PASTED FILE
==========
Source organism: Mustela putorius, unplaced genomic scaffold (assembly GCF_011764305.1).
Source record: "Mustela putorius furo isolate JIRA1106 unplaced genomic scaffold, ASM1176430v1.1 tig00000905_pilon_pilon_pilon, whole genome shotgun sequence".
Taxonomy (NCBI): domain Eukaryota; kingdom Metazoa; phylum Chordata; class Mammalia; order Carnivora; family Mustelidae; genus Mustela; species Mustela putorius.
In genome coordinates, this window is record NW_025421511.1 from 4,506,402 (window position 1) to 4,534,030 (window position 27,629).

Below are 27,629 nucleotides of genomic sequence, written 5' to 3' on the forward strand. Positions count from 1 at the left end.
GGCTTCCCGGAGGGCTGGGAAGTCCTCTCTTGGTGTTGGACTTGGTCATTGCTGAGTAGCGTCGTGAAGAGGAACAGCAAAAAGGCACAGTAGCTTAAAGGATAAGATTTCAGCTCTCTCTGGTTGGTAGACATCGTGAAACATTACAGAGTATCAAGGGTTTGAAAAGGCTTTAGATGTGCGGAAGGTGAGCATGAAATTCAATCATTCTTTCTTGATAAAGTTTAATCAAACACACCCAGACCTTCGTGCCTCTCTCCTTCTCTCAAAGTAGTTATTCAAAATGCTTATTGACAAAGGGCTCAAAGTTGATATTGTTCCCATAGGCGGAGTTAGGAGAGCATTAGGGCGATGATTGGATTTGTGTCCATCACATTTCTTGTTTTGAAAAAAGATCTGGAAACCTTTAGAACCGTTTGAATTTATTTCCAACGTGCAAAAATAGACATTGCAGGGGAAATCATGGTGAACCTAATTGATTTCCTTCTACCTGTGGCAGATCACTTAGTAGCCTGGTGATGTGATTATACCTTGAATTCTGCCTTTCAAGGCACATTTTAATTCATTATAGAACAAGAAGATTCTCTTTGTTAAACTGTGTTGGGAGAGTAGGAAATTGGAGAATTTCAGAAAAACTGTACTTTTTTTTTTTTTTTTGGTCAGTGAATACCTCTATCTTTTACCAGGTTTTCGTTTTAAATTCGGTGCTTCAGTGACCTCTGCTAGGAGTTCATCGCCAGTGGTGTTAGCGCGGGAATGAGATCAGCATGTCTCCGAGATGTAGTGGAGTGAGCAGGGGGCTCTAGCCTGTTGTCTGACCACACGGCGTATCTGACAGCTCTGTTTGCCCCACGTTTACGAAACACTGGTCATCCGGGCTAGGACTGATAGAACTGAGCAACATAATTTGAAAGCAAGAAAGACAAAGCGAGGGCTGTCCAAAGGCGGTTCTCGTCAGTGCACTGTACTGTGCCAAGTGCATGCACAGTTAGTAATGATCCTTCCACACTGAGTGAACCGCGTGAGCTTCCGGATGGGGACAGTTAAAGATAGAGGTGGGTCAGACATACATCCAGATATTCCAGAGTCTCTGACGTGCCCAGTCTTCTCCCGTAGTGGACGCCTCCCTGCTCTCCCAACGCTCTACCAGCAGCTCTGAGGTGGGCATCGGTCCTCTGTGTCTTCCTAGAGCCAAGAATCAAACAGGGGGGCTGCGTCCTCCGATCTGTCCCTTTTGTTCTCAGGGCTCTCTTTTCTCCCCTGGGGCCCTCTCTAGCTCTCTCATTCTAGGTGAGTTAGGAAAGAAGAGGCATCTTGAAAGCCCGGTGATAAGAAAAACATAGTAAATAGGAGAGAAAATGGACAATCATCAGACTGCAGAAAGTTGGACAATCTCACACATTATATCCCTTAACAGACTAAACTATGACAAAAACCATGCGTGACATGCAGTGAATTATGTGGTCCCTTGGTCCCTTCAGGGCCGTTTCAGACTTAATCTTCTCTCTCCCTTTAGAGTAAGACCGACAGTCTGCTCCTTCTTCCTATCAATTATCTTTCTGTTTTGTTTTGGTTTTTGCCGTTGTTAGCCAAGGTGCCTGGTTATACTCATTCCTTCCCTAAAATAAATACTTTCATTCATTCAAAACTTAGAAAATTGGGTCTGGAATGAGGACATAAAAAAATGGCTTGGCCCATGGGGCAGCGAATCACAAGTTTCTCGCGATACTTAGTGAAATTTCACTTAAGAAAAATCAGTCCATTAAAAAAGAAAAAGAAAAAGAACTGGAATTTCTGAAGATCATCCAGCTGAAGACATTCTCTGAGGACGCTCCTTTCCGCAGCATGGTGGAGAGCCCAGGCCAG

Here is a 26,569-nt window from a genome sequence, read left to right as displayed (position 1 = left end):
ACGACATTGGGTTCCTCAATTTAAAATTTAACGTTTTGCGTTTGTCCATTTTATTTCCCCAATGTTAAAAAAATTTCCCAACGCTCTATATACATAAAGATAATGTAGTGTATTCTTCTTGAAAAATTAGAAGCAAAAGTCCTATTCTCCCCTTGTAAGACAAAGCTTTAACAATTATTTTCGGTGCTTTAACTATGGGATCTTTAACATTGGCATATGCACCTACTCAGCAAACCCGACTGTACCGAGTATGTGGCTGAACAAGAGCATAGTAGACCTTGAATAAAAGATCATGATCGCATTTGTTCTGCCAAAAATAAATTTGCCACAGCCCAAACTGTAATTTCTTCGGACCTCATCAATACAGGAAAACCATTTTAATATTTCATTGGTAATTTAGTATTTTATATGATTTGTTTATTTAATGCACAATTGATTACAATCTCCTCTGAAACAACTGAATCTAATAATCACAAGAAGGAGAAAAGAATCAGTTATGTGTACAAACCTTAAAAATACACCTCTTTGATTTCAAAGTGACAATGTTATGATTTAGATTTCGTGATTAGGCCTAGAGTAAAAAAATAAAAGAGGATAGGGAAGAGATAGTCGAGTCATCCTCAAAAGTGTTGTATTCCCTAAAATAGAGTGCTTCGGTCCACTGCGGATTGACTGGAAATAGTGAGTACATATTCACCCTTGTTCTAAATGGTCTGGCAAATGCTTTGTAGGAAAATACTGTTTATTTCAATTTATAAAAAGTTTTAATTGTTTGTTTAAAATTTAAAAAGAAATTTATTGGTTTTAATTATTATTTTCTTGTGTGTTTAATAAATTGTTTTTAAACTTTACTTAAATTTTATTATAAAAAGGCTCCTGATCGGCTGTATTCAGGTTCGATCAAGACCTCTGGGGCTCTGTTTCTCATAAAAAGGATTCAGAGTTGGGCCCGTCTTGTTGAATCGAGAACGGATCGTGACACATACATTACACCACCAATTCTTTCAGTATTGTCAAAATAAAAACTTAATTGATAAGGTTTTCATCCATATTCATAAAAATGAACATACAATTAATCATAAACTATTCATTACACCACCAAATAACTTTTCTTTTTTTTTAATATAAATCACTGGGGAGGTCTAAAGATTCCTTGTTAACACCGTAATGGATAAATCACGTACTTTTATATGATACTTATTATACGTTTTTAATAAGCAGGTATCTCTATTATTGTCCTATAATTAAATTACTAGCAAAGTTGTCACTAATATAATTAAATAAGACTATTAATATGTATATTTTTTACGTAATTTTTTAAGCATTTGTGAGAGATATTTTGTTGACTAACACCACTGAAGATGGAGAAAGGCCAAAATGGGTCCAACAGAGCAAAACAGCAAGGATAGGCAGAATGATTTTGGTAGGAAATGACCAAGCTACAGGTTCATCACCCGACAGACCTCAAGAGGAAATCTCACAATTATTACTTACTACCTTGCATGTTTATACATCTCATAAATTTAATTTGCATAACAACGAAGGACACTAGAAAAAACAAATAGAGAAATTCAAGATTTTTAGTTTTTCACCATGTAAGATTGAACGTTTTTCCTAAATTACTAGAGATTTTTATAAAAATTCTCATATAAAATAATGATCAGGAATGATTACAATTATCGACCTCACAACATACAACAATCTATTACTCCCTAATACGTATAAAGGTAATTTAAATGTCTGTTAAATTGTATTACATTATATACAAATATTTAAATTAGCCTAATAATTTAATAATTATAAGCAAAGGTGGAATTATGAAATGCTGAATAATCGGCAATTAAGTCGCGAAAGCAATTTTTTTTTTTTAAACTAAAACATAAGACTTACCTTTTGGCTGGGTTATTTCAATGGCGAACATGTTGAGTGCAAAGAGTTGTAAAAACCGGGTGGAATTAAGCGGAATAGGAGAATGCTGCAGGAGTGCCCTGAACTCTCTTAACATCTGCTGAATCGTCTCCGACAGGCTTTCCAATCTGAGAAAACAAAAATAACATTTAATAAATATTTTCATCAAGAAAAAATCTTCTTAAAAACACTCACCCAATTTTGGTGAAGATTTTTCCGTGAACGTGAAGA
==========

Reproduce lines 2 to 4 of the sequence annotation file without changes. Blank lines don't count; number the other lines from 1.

Source record: "Mustela putorius furo isolate JIRA1106 unplaced genomic scaffold, ASM1176430v1.1 tig00000905_pilon_pilon_pilon, whole genome shotgun sequence".
Taxonomy (NCBI): domain Eukaryota; kingdom Metazoa; phylum Chordata; class Mammalia; order Carnivora; family Mustelidae; genus Mustela; species Mustela putorius.
In genome coordinates, this window is record NW_025421511.1 from 4,506,402 (window position 1) to 4,534,030 (window position 27,629).